(d) Male reproductive organs
Both testis and epididymis weight correlated positively with body weight, but there were no differences between +/+ and +/t males in body weight (see § +/t paternity share). Epididymis weight was slightly more strongly correlated to body weight (F1,74 = 3.99, p < 0.001, R2 = 0.12) than was testis weight (F1,74 = 2.93, p = 0.005, R2 = 0.10). Neither organ showed an association with t genotype (testes: F2,73 = −0.68, p = 0.502; epididymis: F2,73 = 0.32, p = 0.750).
We show that the t haplotype in house mice is associated with a strong disadvantage in postcopulatory competition. +/t males sired dramatically fewer offspring than their +/+ brothers, regardless of mating order. This paternity share was significantly lower than the adjusted null hypothesis (35%), which accounts for the effect of drive on the number of functional sperm in a +/t male's ejaculate. We further show that this severely reduced paternity share results in an immediate benefit for polyandrous +/t females by reducing costly t-associated genetically incompatible fertilizations.
(a) Postcopulatory competition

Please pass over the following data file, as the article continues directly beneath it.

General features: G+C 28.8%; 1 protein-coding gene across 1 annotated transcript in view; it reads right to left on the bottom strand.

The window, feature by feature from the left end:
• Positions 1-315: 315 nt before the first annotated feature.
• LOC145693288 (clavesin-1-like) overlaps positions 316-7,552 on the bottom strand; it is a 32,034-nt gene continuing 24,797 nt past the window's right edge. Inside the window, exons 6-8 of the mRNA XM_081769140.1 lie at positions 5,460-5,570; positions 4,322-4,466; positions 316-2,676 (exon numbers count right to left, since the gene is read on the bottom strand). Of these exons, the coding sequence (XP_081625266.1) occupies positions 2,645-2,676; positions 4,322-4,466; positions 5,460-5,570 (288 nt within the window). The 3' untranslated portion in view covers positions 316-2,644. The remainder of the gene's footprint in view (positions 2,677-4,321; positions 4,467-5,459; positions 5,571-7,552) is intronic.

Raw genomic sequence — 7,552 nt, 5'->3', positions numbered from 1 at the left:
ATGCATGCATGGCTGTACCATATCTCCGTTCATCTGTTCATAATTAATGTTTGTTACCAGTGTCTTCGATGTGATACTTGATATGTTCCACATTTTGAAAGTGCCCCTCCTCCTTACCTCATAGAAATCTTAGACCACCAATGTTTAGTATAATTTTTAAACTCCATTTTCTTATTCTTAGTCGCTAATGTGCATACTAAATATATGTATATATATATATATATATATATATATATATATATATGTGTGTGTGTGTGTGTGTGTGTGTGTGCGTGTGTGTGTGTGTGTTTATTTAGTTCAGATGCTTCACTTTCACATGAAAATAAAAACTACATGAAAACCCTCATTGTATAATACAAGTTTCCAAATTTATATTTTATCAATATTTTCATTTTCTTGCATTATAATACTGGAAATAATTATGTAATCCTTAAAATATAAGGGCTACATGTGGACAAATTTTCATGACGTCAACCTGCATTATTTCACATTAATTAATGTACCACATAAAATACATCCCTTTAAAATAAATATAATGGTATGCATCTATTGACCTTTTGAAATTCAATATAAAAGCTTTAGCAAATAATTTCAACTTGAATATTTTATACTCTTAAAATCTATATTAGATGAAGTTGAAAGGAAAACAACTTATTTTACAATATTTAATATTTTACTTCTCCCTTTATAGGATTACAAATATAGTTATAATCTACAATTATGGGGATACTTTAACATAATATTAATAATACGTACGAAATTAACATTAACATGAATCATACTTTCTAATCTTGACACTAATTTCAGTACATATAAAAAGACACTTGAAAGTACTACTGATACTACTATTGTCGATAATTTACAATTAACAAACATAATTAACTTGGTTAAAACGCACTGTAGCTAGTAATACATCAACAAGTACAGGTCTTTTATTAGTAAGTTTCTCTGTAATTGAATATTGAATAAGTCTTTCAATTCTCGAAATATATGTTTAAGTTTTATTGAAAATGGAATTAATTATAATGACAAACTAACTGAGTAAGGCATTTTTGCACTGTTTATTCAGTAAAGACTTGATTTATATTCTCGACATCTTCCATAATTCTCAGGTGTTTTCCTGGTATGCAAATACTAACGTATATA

In sperm competition against +/+ males, +/t males sired only 11% of a female's implanted embryos. Notably, t paternity share was even lower than predicted from the number of functional sperm in a raffle model. If t haplotype drive is achieved by harming +sperm alone, then the 90% drive observed in our study population should reflect a decrease in the number of functional sperm by about 45%, providing an adjusted null hypothesis of about 35% t paternity share. The upper level of the approximate CI (20%) was well below this prediction. This suggests that not only does drive harm +sperm , but also damages t sperm in +/t males. The ‘poison–antidote’ mechanism favouring t sperm within a +/t male's ejaculate (see  for details) thus appears to be imperfect insofar as it results in a strong between-ejaculate disadvantage when a +/t ejaculate competes against a +/+ ejaculate. Thus, the t haplotype's ‘antidote’ does not appear to provide full protection from the t haplotype's own ‘poisonous’ effect. Previous experimental evidence for a +/t male sperm competition disadvantage has been very scarce. Using artificial insemination of eight +/+ females with equal sperm numbers from +/+ and +/t males, Olds-Clarke & Peitz  inferred that the t haplotype was transmitted to 22% (5 out of 23) of the fetuses. This is a broad proxy of the +/t male's paternity share, because assignment depended on the tailless phenotype (genotype T/t) traditionally used for t haplotype detection. Consequently, paternity could be assigned only to offspring that inherited the t from their father and the tailless mutation T (brachyury) from their mother. Thus, accurate phenotypic paternity estimation relied on strong male drive, Mendelian inheritance of T in females and random fusion of the t and T gametes. Given these limitations and the small sample size associated with a large standard error, the authors were unable to conclude whether +/t paternity success was lower than expected from drive (the adjusted null hypothesis). Other studies suggesting a sperm competition disadvantage for +/t males based their estimate of paternity share on low numbers of multiply sired litters [46,47]. Apart from being based on very few litters, these estimates are prone to a biased estimation of +/t male sperm competitiveness, as litters resulting from multiple mating but with exclusive paternity for one male would not have been included. In our mating trials, ejaculation by both males resulted in multiple paternity in only 17 out of 57 litters (29.8%) which is remarkably similar to estimates of multiple paternity from wild populations [28,48,49]. If we had only analysed multiply sired litters, we would have overestimated +/t paternity share by a factor of almost three at 31.5%. Using controlled matings, we were able to overcome major limitations of previous studies and thus, to our knowledge, we provide the first comprehensive estimate of +/t male disadvantage in postcopulatory competition.